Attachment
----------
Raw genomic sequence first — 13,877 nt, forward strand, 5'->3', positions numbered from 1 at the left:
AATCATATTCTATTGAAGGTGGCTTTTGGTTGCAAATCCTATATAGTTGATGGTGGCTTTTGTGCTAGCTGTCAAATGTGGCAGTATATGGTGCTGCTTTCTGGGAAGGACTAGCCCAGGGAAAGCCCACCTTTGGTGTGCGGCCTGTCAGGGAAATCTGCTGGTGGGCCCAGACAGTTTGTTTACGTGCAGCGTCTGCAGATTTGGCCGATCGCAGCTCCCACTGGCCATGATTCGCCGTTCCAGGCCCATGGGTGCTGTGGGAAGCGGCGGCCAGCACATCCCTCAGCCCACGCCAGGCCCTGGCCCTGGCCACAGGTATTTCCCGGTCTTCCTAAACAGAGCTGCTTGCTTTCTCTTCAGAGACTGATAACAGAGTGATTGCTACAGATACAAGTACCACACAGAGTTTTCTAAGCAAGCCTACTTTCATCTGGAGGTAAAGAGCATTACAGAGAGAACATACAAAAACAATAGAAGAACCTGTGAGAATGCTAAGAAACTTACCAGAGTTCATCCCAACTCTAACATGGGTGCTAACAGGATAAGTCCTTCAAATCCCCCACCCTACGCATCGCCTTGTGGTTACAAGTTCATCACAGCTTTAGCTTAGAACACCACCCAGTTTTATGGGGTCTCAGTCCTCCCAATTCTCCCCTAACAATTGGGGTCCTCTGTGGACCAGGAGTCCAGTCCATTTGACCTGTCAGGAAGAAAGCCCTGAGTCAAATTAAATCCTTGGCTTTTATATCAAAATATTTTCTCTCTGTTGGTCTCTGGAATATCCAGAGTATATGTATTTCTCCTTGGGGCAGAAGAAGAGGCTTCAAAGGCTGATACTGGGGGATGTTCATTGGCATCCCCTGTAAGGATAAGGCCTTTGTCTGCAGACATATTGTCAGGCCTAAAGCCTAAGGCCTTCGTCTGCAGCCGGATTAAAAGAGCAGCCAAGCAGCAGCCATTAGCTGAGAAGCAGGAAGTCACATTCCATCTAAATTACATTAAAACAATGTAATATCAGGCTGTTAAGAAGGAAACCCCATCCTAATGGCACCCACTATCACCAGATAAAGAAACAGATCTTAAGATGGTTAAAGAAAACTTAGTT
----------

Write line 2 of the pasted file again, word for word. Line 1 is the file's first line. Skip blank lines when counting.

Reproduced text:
AATCATATTCTATTGAAGGTGGCTTTTGGTTGCAAATCCTATATAGTTGATGGTGGCTTTTGTGCTAGCTGTCAAATGTGGCAGTATATGGTGCTGCTTTCTGGGAAGGACTAGCCCAGGGAAAGCCCACCTTTGGTGTGCGGCCTGTCAGGGAAATCTGCTGGTGGGCCCAGACAGTTTGTTTACGTGCAGCGTCTGCAGATTTGGCCGATCGCAGCTCCCACTGGCCATGATTCGCCGTTCCAGGCCCATGGGTGCTGTGGGAAGCGGCGGCCAGCACATCCCTCAGCCCACGCCAGGCCCTGGCCCTGGCCACAGGTATTTCCCGGTCTTCCTAAACAGAGCTGCTTGCTTTCTCTTCAGAGACTGATAACAGAGTGATTGCTACAGATACAAGTACCACACAGAGTTTTCTAAGCAAGCCTACTTTCATCTGGAGGTAAAGAGCATTACAGAGAGAACATACAAAAACAATAGAAGAACCTGTGAGAATGCTAAGAAACTTACCAGAGTTCATCCCAACTCTAACATGGGTGCTAACAGGATAAGTCCTTCAAATCCCCCACCCTACGCATCGCCTTGTGGTTACAAGTTCATCACAGCTTTAGCTTAGAACACCACCCAGTTTTATGGGGTCTCAGTCCTCCCAATTCTCCCCTAACAATTGGGGTCCTCTGTGGACCAGGAGTCCAGTCCATTTGACCTGTCAGGAAGAAAGCCCTGAGTCAAATTAAATCCTTGGCTTTTATATCAAAATATTTTCTCTCTGTTGGTCTCTGGAATATCCAGAGTATATGTATTTCTCCTTGGGGCAGAAGAAGAGGCTTCAAAGGCTGATACTGGGGGATGTTCATTGGCATCCCCTGTAAGGATAAGGCCTTTGTCTGCAGACATATTGTCAGGCCTAAAGCCTAAGGCCTTCGTCTGCAGCCGGATTAAAAGAGCAGCCAAGCAGCAGCCATTAGCTGAGAAGCAGGAAGTCACATTCCATCTAAATTACATTAAAACAATGTAATATCAGGCTGTTAAGAAGGAAACCCCATCCTAATGGCACCCACTATCACCAGATAAAGAAACAGATCTTAAGATGGTTAAAGAAAACTTAGTT